Geological contexts of mustatils
Consideration of the complex geology that characterises mustatil distribution in Arabia is important to our understanding of the structures. The geology of north-western Arabia comprises three main bedrock types: Lower Palaeozoic (Cambro-Ordovician) sandstones, Cenozoic basalts and predominantly volcanic-sedimentary sequences associated with the Precambrian Arabian Shield (Coleman et al. Reference Coleman, Gregory and Brown1983).
The geomorphological landscape is a function of the age, lithology and hardness of the local bedrock, as well as its structural attitude and the degree and nature of bedrock weathering. The structural attitude of the bedrock has a major impact on the landscape and, subsequently the archaeology. The younger sequences (Cambro-Ordovician sandstones and harrat basalts) are generally flat-lying, whereas the older Arabian Shield rocks include sequences that are steeply inclined.
The relatively homogeneous Cambro-Ordovician sandstones have been weathered to form the largest individual landforms. Water erosion has created a deeply incised landscape of canyons and mesas, whose exposed upper elevations have been sculpted by wind abrasion to form yardangs. The relief of the desert landscape becomes progressively more subdued as a result of intense wind erosion, and the terrain is dominated by groups of monolithic yardangs and mega-yardangs with wind-smoothed edges. The mesa-like hilltops of these yardangs are often blackened by a patina of desert varnish.
Harrat basalts (lava fields) form sizeable landscapes, the largest being the coalesced lava fields of the Harrats Khaybar, Kura and Ithnayn (Camp et al. Reference Camp, Roobol and Hooper1991: 364) and the Harrat Uwayrid basalt plateau north-west of AlUla. These lava fields range in date from Miocene to recent and exhibit a range of landscape sub-types. The older, more weathered Miocene lava fields have flat or gently undulating flow surfaces with few clay pans (qa’). In contrast, the Pliocene and Early Holocene lava fields associated with Harrat Khaybar are notable for their hummocky, ‘whale-back-style’ terrains, large clay-filled depressions and localised higher relief around volcanic vents. Mustatils are found on all of these lithologies, varying by structure placement, form and construction methods (Table 2).
* Calculated from ground-surveyed and aerial-photographed examples only.
Mustatils are characterised by a number of key components: a head, courtyard, long walls, a base and, in some instances, a series of associated features including circular cells and orthostats (Figures 3–4).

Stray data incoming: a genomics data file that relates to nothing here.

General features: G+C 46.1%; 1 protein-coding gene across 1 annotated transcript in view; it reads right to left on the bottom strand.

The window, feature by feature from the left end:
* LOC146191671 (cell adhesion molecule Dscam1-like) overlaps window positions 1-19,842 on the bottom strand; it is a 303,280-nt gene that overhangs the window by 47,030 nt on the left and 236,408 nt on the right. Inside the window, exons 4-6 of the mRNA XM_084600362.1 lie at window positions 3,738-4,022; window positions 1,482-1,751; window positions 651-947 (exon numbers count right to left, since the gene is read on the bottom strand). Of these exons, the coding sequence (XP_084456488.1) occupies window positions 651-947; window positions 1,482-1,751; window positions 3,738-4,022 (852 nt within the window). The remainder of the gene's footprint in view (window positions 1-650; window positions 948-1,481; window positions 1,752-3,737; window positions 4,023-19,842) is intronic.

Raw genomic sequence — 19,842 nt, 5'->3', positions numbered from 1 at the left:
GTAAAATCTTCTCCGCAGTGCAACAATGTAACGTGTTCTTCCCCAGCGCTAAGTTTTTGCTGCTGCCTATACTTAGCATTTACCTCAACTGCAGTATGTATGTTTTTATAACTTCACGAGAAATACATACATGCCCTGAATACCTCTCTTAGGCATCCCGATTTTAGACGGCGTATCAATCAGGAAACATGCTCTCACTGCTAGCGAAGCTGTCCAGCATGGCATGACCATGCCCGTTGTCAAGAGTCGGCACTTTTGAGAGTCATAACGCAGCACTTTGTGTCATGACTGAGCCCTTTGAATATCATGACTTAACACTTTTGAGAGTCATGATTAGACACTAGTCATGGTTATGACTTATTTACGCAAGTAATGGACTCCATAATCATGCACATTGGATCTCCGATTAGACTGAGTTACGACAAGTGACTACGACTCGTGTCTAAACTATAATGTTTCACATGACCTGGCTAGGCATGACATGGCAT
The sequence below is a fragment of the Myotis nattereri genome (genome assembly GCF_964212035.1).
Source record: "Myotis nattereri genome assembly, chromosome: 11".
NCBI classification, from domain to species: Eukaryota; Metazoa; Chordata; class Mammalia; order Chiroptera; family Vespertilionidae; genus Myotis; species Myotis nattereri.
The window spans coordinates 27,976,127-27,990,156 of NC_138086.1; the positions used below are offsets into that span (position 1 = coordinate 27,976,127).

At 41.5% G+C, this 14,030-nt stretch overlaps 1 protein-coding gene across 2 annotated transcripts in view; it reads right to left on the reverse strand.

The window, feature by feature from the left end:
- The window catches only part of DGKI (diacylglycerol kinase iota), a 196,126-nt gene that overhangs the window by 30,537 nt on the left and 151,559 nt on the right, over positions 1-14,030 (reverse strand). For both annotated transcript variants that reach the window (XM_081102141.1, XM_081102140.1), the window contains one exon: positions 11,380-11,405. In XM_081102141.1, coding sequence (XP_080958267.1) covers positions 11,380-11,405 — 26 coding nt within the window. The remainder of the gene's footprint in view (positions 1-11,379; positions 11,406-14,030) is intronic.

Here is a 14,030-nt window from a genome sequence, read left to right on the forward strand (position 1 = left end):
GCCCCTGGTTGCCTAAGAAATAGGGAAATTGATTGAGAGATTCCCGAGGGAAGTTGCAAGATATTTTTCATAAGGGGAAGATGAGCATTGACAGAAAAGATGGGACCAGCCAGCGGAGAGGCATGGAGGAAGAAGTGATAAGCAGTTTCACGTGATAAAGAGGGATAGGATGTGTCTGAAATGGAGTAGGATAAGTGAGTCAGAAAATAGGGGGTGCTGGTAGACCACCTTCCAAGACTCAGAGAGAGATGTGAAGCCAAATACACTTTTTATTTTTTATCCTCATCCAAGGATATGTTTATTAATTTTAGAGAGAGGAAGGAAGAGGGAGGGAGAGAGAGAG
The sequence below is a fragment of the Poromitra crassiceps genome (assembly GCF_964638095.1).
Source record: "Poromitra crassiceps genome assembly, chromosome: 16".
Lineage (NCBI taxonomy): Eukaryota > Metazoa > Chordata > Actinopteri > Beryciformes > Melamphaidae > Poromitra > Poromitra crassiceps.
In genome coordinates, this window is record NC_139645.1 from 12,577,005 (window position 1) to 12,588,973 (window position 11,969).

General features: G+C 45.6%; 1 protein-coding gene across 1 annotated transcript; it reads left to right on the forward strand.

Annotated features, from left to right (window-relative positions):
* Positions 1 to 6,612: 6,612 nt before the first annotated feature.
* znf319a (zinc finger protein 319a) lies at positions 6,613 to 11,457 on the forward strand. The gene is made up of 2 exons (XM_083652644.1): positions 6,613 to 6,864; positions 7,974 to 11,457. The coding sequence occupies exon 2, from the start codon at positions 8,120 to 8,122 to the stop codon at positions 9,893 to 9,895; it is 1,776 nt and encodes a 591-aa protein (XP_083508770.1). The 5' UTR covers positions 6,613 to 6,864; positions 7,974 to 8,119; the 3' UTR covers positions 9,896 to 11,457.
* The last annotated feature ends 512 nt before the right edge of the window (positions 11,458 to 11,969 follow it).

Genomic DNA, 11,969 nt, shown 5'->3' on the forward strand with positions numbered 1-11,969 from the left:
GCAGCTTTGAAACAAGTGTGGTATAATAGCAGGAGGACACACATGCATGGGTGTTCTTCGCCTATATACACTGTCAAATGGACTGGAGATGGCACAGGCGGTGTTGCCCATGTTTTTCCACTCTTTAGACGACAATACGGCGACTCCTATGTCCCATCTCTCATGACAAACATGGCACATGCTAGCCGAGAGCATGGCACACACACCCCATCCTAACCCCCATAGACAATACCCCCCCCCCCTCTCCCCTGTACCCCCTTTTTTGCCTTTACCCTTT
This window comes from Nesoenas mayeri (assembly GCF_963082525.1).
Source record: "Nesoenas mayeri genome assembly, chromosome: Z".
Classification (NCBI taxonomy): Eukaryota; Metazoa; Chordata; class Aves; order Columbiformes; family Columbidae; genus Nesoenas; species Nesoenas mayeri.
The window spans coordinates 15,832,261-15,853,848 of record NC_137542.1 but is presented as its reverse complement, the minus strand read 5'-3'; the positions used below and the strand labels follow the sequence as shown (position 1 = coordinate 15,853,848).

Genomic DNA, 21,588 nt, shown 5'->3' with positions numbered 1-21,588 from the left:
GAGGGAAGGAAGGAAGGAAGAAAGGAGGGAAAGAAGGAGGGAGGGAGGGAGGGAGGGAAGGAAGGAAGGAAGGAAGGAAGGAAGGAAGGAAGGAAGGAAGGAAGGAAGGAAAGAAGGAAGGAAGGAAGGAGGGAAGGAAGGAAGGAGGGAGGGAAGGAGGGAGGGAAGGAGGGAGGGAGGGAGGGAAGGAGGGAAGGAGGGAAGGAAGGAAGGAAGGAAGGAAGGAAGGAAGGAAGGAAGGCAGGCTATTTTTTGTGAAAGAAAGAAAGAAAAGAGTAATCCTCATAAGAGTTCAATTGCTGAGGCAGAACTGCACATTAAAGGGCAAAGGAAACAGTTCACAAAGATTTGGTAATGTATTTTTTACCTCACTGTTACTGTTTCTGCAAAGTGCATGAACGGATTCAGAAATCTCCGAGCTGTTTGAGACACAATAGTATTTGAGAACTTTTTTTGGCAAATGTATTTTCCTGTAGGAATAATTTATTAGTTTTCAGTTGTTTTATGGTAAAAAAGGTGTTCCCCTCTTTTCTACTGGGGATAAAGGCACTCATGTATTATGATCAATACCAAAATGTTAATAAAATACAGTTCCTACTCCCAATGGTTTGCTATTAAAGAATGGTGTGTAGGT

The head of the mustatil is generally characterised by a sub-rectangular to rectangular rubble platform of dry-stone masonry. Where sandstone is available, flat unworked slabs were laid in courses, or, alternatively, unworked boulders of local stone were stacked and fitted together. The head generally ranges from 10–50m in length and 0.3–1.2m in height (Figure 3A–B), and several morphological distinctions are apparent within this feature form. In most instances, a single rectangular or ovoid chamber can be identified in its centre. These chambers range in size from 2.8 × 2.8m to 10 × 3m. Several examples are characterised by doorways (<0.5m) that connect the chamber to the courtyard. In some instances these doorways have been deliberately blocked, possibly indicating decommissioning (Figure 4B). Several chambers appear to have been sealed by either a single, monumental capstone or a collection of stones. A lack of such a capping on other examples suggests that some chambers were open-air. Other architectural features, such as niches, have also been identified within the central chamber. The best example of this is at IDIHA-F-0003301, which exhibits at least one well-constructed internal niche (Figure 4A). This niche is 0.3m deep, inward facing and not visible from the exterior of the structure.
Mustatils have an open, elongated courtyard, bounded by the head, base and long walls. These appear to have been empty, although later enclosures and funerary structures were occasionally built within this area. In other instances, outcropping bedrock is visible, limiting the possibility of significant depositional sequences.
The method of long-wall construction varies, with two rows of either horizontally or vertically laid stone, with a rubble core. Often, a mixture of both horizontally and vertically laid stone was used in a single structure. These walls range in width from 0.5–3m, and in height from 0.3–1.2m—in most instances the walls are preserved to their original height.